English Name: wolfberry, boxthorn
Spanish Name: frutilla
View all images of Lycium exsertum
This species is present in the Arizona-Sonora Desert Museum's live collection.
The several species of Lycium in our region are all densely-branched and usually spiny shrubs that are leafless during dry seasons. They range from about 2 feet (60 cm) to over 8 feet (2.4 m) tall and much wider, depending on species and water availability. Leaves are most commonly present during the cool season. Masses of small, greenish to purplish flowers are followed by pea-sized red berries resembling tiny tomatoes.
The 100 species of this cosmopolitan genus occur in warm-temperate and subtropical habitats. About 15 species occur in the Sonoran Desert.
Nearly every part of the Sonoran Desert has at least one species of Lycium. The structure of the flowers suggests bee pollination, and bees do visit them profusely, but butterflies and hummingbirds also visit in great numbers. Birds relish the fruits. People also highly value the small, tasty berries as a snack. The squeamish should be forewarned that the berries often have insect larvae inside them. This doesn't bother the Seri, one of whom said “Those aren't maggots, they're just live things.”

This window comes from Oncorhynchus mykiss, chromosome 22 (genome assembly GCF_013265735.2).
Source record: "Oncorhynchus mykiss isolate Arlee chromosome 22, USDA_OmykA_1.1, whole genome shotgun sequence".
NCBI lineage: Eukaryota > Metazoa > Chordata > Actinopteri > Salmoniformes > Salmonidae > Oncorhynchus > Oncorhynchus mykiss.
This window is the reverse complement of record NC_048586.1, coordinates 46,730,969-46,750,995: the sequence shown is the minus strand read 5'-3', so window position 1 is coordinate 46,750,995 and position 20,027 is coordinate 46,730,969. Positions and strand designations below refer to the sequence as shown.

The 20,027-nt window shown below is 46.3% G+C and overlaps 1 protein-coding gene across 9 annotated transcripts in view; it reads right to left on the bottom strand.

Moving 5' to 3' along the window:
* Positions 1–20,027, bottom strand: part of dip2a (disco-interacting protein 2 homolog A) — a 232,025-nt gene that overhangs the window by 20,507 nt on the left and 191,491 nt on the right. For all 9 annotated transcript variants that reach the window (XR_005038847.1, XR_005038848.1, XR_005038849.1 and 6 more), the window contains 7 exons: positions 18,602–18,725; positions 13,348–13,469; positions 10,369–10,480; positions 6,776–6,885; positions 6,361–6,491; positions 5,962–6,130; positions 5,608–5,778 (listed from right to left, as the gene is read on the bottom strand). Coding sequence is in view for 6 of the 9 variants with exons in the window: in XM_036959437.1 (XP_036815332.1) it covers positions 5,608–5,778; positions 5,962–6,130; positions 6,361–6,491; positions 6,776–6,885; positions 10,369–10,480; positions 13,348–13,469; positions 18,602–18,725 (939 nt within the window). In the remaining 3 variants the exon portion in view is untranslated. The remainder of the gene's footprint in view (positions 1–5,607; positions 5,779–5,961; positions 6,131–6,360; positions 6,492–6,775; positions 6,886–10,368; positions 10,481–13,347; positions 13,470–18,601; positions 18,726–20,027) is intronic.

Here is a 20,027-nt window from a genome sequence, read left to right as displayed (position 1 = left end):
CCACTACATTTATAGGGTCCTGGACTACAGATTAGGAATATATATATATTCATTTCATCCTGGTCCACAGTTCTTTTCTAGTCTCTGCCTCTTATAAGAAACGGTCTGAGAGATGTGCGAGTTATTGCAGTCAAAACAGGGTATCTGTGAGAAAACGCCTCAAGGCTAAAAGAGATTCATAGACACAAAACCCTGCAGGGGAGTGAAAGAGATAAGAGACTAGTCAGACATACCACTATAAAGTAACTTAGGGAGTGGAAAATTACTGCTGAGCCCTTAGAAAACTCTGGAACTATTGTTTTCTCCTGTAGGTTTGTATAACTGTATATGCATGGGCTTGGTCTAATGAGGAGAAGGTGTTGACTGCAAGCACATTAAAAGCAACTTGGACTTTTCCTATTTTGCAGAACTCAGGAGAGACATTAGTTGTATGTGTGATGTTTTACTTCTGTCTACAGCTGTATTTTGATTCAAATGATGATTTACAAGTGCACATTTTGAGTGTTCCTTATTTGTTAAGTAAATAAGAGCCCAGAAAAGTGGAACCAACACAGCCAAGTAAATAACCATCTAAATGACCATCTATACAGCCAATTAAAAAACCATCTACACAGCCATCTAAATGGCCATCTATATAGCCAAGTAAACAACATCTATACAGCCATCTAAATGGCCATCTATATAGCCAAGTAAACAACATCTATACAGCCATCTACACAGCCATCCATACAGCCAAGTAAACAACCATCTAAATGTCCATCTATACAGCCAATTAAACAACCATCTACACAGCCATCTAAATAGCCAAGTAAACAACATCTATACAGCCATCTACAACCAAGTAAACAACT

Lac insects (Tachardiella spp.) can be found on wolfberries as well as on creosote bushes. A related species, the Indian lac insect, is harvested in huge quantities to make shellac and varnish.
Solanaceae (nightshade family)
The nightshade family has about 2600 species worldwide and includes herbs, shrubs, trees, and vines. While many are highly poisonous (deadly nightshade, Jimson weed) others are major food crops such as potatoes, tomatoes, and chile peppers. Tobacco is an extremely toxic plant that is grown in huge quantities for two uses: as an addictive drug essential in maintaining cigarette sales and as an important agricultural insecticide. In both products the active ingredient is nicotine. Several useful pharmaceutical drugs are derived from various species of nightshades.